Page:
How Opportunities Arrive. Direct Response Copywriter Email Archive May 2017 2.

May 2017 2

From the desk of Scott Martin, direct response copywriter, Aspen, Colorado.

A Dose of (Extremely Welcome) Humility Wrapped Up in a Big Opportunity

I fully admit, that’s a wild headline buttressed by mixed metaphor. So let me explain. One of my clients sells nutritional supplements. A copy chief left that company to work for a company that supplies how-to information to people in the creative industries.

The copy chief liked my work for the nutritional supplement company, where I established a new control for a flagship product. So she called me from her new company to ask if I could write some emails.

Another copywriter might have said, “you know, I wrote long-form copy for you at your last company … and you only want me to write five emails now … really?”

But I didn’t say that. I happily accepted the gig even though it was not the biggest assignment of my career and there’s no potential for a royalty. I’d like to write more for this copy chief and her new employer. The bigger assignments will likely arrive a little later. I helped out the copy chief by gratefully accepting the work and my foot is in the door … and not in my mouth.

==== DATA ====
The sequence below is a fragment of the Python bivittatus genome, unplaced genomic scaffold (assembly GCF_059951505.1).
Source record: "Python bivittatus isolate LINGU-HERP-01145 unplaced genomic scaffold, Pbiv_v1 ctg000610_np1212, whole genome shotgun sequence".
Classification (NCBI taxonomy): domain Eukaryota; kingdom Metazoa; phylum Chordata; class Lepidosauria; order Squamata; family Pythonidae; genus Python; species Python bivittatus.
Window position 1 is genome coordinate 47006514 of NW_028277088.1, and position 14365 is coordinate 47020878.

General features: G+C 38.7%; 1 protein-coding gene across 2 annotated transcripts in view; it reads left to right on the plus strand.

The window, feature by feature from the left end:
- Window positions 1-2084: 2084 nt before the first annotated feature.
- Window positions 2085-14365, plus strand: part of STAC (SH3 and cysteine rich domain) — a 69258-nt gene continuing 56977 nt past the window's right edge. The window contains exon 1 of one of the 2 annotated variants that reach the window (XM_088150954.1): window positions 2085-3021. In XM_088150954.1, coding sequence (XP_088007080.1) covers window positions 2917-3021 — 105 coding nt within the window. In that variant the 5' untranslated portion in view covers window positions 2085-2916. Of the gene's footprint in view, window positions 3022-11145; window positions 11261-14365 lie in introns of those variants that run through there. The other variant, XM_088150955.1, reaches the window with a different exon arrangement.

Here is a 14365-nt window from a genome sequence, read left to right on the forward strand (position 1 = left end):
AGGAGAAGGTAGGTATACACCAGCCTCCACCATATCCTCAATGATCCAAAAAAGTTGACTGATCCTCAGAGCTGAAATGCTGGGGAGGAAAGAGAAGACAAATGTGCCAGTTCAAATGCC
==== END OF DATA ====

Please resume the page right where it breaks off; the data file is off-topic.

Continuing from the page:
Here’s the advice I give to new, and even more experienced copywriters … and I might have given this to you: seek out the “routine” work when you approach clients. This “routine” daily work comprises emails, advertorials, display ads, squeeze pages, and the like. Serious direct marketers need a TON of this type of copy.

Yes … you can find people on the commodity sites like Upwork who want long-form copy, video sales letters, and the more glamorous work. But this will most likely be “one and done” work with low fees. Real prosperity in copywriting comes from working with strong clients who will provide a lot of repeat work. You can get your foot in the door with these clients by saying, “I’m here to help with the day-to-day copy needs.”

The emails I wrote for the copy chief "click through" to a long-form sales page … a page I could dramatically improve. I simply said to the copy chief … “I have some ideas I believe could improve this page.” And she was receptive to my suggestions and I’ll get the opportunity to re-write the page in the next couple of months.

Seemingly small opportunities in the copywriting business can lead to much bigger opportunities … often faster than you think.

Scott Martin Direct Response Copywriter